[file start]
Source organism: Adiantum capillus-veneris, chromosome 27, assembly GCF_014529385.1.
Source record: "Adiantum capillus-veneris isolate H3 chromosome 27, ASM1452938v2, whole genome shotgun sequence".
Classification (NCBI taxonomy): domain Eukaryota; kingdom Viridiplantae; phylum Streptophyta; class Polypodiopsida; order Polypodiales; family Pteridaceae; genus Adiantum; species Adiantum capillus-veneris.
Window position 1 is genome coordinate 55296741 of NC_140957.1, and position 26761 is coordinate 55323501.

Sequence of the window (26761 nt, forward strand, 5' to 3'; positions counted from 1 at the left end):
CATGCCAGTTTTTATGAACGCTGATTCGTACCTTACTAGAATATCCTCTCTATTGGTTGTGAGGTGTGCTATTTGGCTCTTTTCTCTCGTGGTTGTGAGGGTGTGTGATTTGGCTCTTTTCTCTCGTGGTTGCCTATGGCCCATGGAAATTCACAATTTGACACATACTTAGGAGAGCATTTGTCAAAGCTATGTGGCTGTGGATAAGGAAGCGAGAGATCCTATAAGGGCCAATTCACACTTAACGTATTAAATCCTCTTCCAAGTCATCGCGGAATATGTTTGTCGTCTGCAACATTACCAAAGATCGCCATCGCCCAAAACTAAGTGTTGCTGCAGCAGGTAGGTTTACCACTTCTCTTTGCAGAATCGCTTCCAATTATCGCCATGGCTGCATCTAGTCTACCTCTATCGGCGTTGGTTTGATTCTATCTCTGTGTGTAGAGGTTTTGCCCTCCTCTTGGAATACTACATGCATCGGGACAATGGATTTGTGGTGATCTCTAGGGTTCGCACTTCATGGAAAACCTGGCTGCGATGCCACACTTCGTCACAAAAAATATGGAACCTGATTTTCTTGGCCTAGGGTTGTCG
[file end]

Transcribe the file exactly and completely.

Source organism: Adiantum capillus-veneris, chromosome 27, assembly GCF_014529385.1.
Source record: "Adiantum capillus-veneris isolate H3 chromosome 27, ASM1452938v2, whole genome shotgun sequence".
Classification (NCBI taxonomy): domain Eukaryota; kingdom Viridiplantae; phylum Streptophyta; class Polypodiopsida; order Polypodiales; family Pteridaceae; genus Adiantum; species Adiantum capillus-veneris.
Window position 1 is genome coordinate 55296741 of NC_140957.1, and position 26761 is coordinate 55323501.

Sequence of the window (26761 nt, forward strand, 5' to 3'; positions counted from 1 at the left end):
CATGCCAGTTTTTATGAACGCTGATTCGTACCTTACTAGAATATCCTCTCTATTGGTTGTGAGGTGTGCTATTTGGCTCTTTTCTCTCGTGGTTGTGAGGGTGTGTGATTTGGCTCTTTTCTCTCGTGGTTGCCTATGGCCCATGGAAATTCACAATTTGACACATACTTAGGAGAGCATTTGTCAAAGCTATGTGGCTGTGGATAAGGAAGCGAGAGATCCTATAAGGGCCAATTCACACTTAACGTATTAAATCCTCTTCCAAGTCATCGCGGAATATGTTTGTCGTCTGCAACATTACCAAAGATCGCCATCGCCCAAAACTAAGTGTTGCTGCAGCAGGTAGGTTTACCACTTCTCTTTGCAGAATCGCTTCCAATTATCGCCATGGCTGCATCTAGTCTACCTCTATCGGCGTTGGTTTGATTCTATCTCTGTGTGTAGAGGTTTTGCCCTCCTCTTGGAATACTACATGCATCGGGACAATGGATTTGTGGTGATCTCTAGGGTTCGCACTTCATGGAAAACCTGGCTGCGATGCCACACTTCGTCACAAAAAATATGGAACCTGATTTTCTTGGCCTAGGGTTGTCG